Similarly, Professor Volokh notes, it’s wrong for the government to force people to use “ze,” a made-up word that carries an obvious political connotation (endorsement of the “non-binary” view of gender).

Non-transgender people have no right to force people to call them by an imaginary or ungrammatical pronoun, so transgender people should not be able to make such demands, either.  Courts have ruled that civil-rights laws do not create a right to affirmative action or special treatment based on race or gender, in cases such as Coalition for Economic Equity v. Wilson (1997).

The ACLU’s antipathy to free speech is nothing new. Although ACLU stands for “American Civil Liberties Union,” it has often gone to court to fight civil liberties, such as freedom of speech, since the 1990’s. It has filed briefs on the losing side, urging that people’s freedom of speech, association, or religion be curtailed, in many First Amendment cases. In the Supreme Court, such cases include Rosenberger v. University of Virginia (1995), Masterpiece Cakeshop v. CCRC (2018), Boy Scouts v. Dale (2003) and Capitol Square v. Pinette (1995).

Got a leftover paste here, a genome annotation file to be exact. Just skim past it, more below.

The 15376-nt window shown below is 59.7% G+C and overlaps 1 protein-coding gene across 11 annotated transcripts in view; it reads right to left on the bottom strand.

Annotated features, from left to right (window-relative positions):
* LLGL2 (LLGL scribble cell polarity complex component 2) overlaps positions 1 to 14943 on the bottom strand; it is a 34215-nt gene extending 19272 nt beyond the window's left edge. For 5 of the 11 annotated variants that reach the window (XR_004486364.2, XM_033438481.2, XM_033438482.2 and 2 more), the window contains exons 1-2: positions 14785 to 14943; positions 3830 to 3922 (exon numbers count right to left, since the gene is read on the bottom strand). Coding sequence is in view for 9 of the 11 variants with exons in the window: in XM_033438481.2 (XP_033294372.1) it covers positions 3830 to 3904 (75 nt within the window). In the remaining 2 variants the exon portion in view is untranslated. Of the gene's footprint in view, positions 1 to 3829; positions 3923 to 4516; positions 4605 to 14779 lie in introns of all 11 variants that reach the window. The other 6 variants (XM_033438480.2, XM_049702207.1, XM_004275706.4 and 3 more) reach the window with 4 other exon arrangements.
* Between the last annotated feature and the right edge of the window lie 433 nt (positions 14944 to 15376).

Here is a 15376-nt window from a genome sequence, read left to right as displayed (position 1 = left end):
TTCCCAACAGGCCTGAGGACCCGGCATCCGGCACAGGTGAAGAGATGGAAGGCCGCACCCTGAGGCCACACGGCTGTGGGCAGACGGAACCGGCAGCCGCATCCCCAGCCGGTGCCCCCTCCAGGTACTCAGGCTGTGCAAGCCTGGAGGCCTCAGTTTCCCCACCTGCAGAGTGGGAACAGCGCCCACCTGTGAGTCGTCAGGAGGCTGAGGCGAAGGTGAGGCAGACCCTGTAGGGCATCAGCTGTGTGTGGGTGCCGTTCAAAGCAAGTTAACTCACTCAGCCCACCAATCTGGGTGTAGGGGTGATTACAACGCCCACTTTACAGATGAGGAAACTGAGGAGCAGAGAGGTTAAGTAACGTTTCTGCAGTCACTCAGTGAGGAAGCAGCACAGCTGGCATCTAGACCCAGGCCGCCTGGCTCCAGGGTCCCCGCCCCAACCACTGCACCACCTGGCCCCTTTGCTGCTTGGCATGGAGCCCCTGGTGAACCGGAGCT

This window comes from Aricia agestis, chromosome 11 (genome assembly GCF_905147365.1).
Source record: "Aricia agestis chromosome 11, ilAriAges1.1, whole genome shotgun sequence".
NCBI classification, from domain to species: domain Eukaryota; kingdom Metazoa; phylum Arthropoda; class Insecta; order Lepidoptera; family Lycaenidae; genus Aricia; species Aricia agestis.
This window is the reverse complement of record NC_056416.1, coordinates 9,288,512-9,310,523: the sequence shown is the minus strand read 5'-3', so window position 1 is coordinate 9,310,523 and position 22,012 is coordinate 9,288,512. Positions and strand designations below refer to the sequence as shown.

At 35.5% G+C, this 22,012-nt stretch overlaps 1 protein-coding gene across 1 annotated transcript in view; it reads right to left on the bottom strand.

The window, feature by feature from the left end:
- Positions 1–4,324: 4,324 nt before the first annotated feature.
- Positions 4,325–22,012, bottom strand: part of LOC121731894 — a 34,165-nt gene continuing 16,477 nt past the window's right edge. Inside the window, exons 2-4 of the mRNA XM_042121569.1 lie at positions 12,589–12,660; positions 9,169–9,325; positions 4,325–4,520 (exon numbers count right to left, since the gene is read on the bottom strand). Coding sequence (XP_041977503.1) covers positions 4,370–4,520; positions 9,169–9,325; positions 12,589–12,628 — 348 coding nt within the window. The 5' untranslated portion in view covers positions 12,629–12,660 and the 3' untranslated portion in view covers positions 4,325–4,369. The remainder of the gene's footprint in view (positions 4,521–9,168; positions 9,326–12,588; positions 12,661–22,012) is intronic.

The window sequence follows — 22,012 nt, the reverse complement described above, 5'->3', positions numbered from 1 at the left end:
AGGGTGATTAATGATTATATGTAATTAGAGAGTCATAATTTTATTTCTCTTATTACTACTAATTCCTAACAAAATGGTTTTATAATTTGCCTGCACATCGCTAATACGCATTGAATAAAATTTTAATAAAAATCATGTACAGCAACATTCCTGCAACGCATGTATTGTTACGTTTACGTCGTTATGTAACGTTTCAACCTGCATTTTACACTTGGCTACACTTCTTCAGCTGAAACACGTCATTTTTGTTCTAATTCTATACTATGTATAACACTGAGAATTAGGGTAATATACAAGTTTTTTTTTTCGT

Hans Bader

Hans Bader

Hans Bader practices law in Washington, D.C. After studying economics and history at the University of Virginia and law at Harvard, he practiced civil-rights, international-trade, and constitutional law. He also once worked in the Education Department. Hans writes for and has appeared on C-SPAN’s “Washington Journal.” Contact him at